“By the treaty of 1846 the United States are guarantors of the neu
trality of any interoceanic canal through the Isthmus Views of Mr.
of Panama, and of the sovereignty of the Republic Evarts.
of Colombia over the territory through which it passes. If we are rightly informed, no other Government has been willing to come into any such treaty relations with Colombia, and to-day such a canal by whomsoever completed would need to rest upon this stipulated protection of the United States, and should the United States recognize their rights under this concession, both its projectors and the Government of Colombia would be authorized under certain contingencies to call upon and be wholly dependent upon this Government for the fulfillment of this obligation. Under such circumstances the United States would have considered it as the manifestation of a just and friendly spirit if the Government of Colombia had furnished us timely information of the proposed concession, and thus enabled us to judge whether the conditions under which our guarantee had been made had been preserved with due consideration both of the rights which that guarantee confers and the obligations which it imposes.
“But it cannot be overlooked that by the 35th article of the treaty of 1846 the United States has not only, “in order to secure to themselves the tranquil and constant enjoyment' of the advantages of that treaty, undertaken to‘guarantee positively and efficaciously to New Granada' 'the perfect neutrality of the before-mentioned Isthmus,' but they have further obliged themselves to .also guarantee in the same manner the rights of sovereignty and property which New Granada has and possesses over the said territory.' While, therefore, the United States have perfect confidence in these representations, as well as in the strong friendship of the French Government, it can scarcely be denied that such a concession to foreign subjects would introduce new questions of relative rights and interests affecting both the sovereign and proprietary rights of the Government of Colombia and such as would seriously enlarge the responsibilities of our treaty guarantee; and this Government feels that it is not unreasonable in expecting that any concession involving such consequences should be a subject of joint consideration by, and that its details can scarcely be settled without a preliminary agreement between, the Governments of Colombia and the United States as to their effect upon existing treaty stipulations. ...
The interest of the United States in the opening of a ship-canal on the Isthmus is peculiarly great. “Our Pacific coast is so situated that, with our railroad connections, time (in case of war) would always be allowed to prepare for its defense. But with a canal through the Isthmus the same advantage would be given to a hostile fleet which would be given to friendly commerce; its line of operations and the time in which warlike demonstration could be made, would be enormously shortened. All the treaties of neutrality in the world might fail to be a safeguard in a time of great conflict.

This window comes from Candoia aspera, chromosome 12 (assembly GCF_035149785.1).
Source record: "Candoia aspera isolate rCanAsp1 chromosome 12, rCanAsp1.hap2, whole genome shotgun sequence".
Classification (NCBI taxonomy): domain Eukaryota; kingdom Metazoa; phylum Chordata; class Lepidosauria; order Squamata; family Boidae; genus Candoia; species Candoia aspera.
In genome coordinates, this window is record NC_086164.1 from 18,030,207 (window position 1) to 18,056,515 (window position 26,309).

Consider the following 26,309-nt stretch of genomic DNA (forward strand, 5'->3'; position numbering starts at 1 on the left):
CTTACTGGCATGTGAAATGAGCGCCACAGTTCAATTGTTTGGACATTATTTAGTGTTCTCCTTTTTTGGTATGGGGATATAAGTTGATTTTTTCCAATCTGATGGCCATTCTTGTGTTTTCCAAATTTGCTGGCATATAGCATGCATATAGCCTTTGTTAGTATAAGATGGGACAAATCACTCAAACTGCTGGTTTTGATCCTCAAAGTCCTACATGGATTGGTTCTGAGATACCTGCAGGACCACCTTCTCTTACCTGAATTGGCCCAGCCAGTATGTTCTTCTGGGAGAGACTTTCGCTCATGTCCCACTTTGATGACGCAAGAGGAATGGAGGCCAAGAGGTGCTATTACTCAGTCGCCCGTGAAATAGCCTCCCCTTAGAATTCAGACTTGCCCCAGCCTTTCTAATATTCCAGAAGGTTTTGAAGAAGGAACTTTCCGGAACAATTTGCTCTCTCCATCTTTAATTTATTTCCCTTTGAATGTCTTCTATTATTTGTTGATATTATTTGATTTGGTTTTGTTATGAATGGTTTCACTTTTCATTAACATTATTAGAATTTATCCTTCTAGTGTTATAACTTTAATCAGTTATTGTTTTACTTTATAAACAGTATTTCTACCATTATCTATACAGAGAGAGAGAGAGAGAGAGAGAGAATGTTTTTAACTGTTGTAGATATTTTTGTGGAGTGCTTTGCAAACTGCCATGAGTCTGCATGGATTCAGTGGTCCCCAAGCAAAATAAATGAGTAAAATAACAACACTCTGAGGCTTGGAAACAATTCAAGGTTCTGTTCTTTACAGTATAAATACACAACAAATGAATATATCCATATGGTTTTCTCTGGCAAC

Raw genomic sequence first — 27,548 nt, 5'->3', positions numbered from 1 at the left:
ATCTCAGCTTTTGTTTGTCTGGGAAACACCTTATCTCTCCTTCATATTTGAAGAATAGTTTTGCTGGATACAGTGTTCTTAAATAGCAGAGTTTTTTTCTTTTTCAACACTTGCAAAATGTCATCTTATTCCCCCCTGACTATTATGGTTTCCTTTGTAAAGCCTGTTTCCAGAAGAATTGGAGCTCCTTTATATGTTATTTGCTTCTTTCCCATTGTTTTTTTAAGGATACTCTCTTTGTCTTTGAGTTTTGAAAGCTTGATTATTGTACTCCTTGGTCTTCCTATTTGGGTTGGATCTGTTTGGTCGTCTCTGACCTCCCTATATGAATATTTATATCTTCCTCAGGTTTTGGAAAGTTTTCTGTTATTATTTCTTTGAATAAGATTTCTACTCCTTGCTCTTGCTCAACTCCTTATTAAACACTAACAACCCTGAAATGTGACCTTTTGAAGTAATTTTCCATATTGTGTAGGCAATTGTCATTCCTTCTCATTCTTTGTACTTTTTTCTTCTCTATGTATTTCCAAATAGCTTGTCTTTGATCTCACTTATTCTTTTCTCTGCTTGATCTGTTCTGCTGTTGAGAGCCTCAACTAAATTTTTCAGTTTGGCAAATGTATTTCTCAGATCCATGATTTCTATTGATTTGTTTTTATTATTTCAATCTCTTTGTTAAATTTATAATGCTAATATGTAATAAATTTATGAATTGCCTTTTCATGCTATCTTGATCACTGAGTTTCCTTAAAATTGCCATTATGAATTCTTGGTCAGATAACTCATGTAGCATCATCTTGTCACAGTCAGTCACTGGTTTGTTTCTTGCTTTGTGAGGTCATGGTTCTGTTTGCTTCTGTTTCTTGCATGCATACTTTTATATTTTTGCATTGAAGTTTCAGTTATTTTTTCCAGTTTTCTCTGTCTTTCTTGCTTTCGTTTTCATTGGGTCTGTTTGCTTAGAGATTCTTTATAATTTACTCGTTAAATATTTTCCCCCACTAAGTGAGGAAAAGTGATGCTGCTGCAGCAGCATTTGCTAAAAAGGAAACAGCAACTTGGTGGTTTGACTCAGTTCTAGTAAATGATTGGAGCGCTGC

“ This Government cannot consider itself excluded, by any arrangements between other powers or individual to which it is not a party, from a direct interest, and if necessary a positive supervision and interposition in the execution of any project which, by completing an interoceanic connection through the Isthmus, would materially affect its commercial interests, change the territorial relations of its own sovereignty, and impose upon it the necessity of a foreign policy, which, whether in its feature of warlike preparation or entangling alliance, has been hitherto sedulously avoided.”
Mr. Evarts, Sec. of State, to Mr. Dichman, min. to Colombia, April 19, 1880,
MS. Inst. Colombia, XVII. 154, 157, 160, 163.
oceanic canal, President's message, June 13, 1879, H. Ex. Doc. 10, 46
Cong. 1 sess.
March 15, 1880, H. Ex. Doc. 61, 46 Cong. 2 sess.
Doc. 86, 46 Cong. 2 sess.
suitable route, Feb. 25, 1881. H. Mis. Doc. 16, 46 Cong. 3 sess.
Report 224, 46 Cong. 3 sess.; minority report, March 4, 1881, id., part 2. Report of the select committee on the interoceanic ship-canal, declaring
that the United States will assert and maintain their right to possess and control any such canal, no matter what the nationality of its corporators or the source of their capital may be, Mar. 3, 1881, H. Report
390, 46 Cong. 3 sess. Resolution declaring that the consent of the United States is a necessary
condition precedent to the execution of any canal, Feb. 16, 1881, Senate
Mis. Doc. 42, 46 Cong. 3 sess.
lution declaring that the United States will insist that its consent is a